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PostPosted: Tue Feb 07, 2017 1:18 am 
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Muriel
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Hi,

alexandre wrote:
T, sounds lovely indeed, but not all of us can!


Why not? What's stopping you? Fairly affordable 1:20 Microphone transformers with permalloy core exist.

alexandre wrote:
In your opinion, does a small cheap E-I with dual primaries work well as a 1:1 coupling trafo?


At 50/60Hz and if low distortion is no concern, of course. For audio, maybe less so...

Ciao T

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PostPosted: Tue Feb 07, 2017 1:33 am 
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Benjamin

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Now, if you want common-base stages, with transformers.....................well, this is my kind of circuit:

http://www.thegleam.com/ke5fx/norton/lankford.pdf

(Has absolutely nothing to do with audio, and their idea of what a transformer is........................)

BTW, anyone know who KE5FZ is, and what he invented?

Some of you have seen results of its use, but have no idea................................

(I am broadening your education.)


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PostPosted: Tue Feb 07, 2017 1:48 am 
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Muriel
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Hi,

Jocko Homo wrote:
If you like tirodes. I think folks who are building a common-base I/V (which is what the thread was about) probably are not into things that glow and put off a lot of heat.


You could of course use common base/gate/grid I/U conversion and then use a Tube buffer. But J-Fet Buffers (especially the kind where a J-Fet forms a Szikali with a PNP BJT) can also be used, or even Op-Amp's. Many buffers are possible.

Jocko Homo wrote:
And run on much higher rail voltages.


Not absolutely. Many "high perveance" tubes can be useful with 48V rails.

Jocko Homo wrote:
And some of us aren't into picking "magic caps". I can think of more useful things to do than listen to a bunch of caps, to decide which one I like.


I see septics still don't get irony...

But honestly, someone is modding one of my budget DAC. The main change other than fancy "heavy metal" RCA's which I avoided on purpose - is to convert a perfectly decent direct coupled design to one where the line outs are coupled through some "magic caps". He charges about twice the retail of the original DAC for his "mods". Most shockingly, he has customers.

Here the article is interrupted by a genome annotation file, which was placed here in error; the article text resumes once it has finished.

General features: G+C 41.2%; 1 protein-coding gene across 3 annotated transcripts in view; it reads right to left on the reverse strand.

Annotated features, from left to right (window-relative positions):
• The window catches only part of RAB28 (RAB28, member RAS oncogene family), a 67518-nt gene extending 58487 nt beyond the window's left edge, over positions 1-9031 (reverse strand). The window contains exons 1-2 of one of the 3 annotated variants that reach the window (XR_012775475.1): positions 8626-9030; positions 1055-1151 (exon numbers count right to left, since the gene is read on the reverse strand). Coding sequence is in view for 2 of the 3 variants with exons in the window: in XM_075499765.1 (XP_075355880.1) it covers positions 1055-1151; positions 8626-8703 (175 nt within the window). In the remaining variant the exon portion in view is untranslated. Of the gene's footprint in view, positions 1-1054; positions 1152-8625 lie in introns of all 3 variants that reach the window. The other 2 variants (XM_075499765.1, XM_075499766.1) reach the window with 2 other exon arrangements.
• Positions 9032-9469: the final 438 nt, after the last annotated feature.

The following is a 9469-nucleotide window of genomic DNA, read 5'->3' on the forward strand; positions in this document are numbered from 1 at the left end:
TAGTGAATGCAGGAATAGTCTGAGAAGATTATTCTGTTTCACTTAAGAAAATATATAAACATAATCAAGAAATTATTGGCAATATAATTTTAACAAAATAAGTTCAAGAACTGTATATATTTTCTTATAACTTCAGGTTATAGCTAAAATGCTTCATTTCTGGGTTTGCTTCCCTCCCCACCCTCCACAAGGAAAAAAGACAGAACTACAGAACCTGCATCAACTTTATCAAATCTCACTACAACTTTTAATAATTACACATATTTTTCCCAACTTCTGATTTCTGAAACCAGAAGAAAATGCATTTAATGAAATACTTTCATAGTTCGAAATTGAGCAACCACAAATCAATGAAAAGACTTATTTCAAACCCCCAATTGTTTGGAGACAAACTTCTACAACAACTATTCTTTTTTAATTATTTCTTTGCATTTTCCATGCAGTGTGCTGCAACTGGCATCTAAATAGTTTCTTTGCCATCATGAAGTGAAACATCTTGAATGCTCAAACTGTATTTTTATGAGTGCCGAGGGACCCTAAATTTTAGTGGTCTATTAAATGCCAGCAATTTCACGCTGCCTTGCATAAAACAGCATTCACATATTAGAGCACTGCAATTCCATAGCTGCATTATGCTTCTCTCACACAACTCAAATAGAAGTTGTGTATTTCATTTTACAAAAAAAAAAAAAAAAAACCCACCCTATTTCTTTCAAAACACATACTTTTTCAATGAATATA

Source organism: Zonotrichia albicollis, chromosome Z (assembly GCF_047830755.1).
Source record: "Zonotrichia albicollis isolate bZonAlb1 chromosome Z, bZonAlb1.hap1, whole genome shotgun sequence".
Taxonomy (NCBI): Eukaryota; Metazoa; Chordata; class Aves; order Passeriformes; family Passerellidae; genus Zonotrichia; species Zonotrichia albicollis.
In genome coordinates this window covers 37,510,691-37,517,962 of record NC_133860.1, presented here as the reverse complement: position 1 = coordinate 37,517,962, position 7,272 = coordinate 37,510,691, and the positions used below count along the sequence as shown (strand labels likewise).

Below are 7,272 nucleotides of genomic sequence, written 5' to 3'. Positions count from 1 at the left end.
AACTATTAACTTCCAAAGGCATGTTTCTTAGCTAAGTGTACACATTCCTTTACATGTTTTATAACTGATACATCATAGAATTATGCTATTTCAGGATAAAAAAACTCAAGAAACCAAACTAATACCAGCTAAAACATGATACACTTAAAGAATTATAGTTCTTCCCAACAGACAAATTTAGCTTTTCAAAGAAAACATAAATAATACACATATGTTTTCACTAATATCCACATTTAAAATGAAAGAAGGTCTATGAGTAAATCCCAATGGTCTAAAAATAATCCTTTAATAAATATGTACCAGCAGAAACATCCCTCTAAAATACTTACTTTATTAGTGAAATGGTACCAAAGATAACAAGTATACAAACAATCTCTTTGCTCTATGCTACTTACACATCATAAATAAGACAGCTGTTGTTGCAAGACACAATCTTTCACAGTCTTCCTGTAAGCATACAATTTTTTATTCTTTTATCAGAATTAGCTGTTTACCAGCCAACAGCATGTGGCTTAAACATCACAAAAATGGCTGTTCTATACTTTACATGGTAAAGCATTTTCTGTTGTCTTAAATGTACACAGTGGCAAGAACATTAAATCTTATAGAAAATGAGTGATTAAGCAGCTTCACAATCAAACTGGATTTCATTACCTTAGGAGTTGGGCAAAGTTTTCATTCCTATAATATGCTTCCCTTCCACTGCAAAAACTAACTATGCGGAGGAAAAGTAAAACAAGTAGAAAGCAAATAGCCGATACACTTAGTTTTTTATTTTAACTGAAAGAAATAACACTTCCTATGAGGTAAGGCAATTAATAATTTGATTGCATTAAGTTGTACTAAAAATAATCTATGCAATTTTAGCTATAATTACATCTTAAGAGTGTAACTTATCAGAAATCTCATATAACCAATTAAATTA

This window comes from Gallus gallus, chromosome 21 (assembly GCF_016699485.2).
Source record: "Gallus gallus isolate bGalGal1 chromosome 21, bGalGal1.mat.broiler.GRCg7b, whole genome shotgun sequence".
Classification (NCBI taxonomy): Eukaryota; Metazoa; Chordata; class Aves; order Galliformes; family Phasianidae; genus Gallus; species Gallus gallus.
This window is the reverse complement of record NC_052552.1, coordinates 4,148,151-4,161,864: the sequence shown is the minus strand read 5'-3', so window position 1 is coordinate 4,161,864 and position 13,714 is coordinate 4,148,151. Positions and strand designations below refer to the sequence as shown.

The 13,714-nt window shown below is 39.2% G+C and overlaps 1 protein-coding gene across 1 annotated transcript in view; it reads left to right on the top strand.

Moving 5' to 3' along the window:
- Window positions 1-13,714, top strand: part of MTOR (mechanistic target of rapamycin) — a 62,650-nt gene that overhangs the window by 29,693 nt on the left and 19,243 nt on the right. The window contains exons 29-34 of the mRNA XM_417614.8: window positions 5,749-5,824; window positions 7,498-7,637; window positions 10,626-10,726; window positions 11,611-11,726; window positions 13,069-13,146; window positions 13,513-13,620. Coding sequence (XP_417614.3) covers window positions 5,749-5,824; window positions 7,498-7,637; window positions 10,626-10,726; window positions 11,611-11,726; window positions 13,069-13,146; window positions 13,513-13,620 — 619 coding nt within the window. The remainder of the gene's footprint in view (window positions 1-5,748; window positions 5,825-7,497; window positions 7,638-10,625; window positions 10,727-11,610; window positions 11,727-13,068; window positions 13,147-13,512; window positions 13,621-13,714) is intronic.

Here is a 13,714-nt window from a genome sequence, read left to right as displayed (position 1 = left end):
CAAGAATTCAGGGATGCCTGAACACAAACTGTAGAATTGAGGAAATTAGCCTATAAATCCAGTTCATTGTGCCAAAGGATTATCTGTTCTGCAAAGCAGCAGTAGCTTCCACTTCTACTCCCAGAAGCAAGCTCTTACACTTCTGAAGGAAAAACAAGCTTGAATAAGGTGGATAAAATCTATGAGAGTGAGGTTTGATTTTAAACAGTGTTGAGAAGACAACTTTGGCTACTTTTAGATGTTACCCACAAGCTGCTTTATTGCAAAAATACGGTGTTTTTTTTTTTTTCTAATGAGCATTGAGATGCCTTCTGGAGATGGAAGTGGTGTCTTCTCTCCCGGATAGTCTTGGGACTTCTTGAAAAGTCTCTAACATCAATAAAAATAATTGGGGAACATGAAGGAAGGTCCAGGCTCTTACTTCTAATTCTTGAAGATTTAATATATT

Jocko Homo wrote:
Quote:
BTW, after a lot of work on current conveyors, I ended up not using them. YMMV.


You call it a "current convertor". RF engineers call it a common-base stage. With cascodes. Which is what we are used to dealing with.


I call it "current conveyor", as it is in both structure and intention somewhat different to a plain grounded base/gate/grid stage.

https://en.wikipedia.org/wiki/Current_conveyor

Something like this:

Attachment:
2nd Generation Current Conveyor.gif


Also tried really plain common base BTW.

Jocko Homo wrote:
Anything else you would like to lecture us on about why we should all use triodes, transformers with silver windings, and "magic caps"?
I'll pass. Thanks, but no thanks.


Well, I could tell you WHY what I suggest would be a good idea, but hey, we can not all agree all the time...

You should like Transformers and Followers as there is no feedback involved and the resulting SNR and Linearity can be spectacular.

If I were to build this for an existing DAC/CDP, I'd just use some good quality permalloy cored microphone transformers, which are fairly small and affordable and available off the page (and yes, I DO have them in my junk box - many pairs from ancient pulls to very recent samples) and a J-Fet Sziklai Buffer, DC coupled and servoed by adjusting the current sink.

Hey wait, I DID do that not so long ago. For a modern DAC with very high output current. Sounded decent (for the DAC Chip used) and measured peachy, > 126dB SNR and triple zero THD & N, pretty much 20Hz to 100kHz. Plus, what THD was there was all H2 and from the follower unless the DAC started to loose it above around -3dBFS. As a bonus, it galvanically isolated the DAC and all the circuitry on that side, from the audio output side.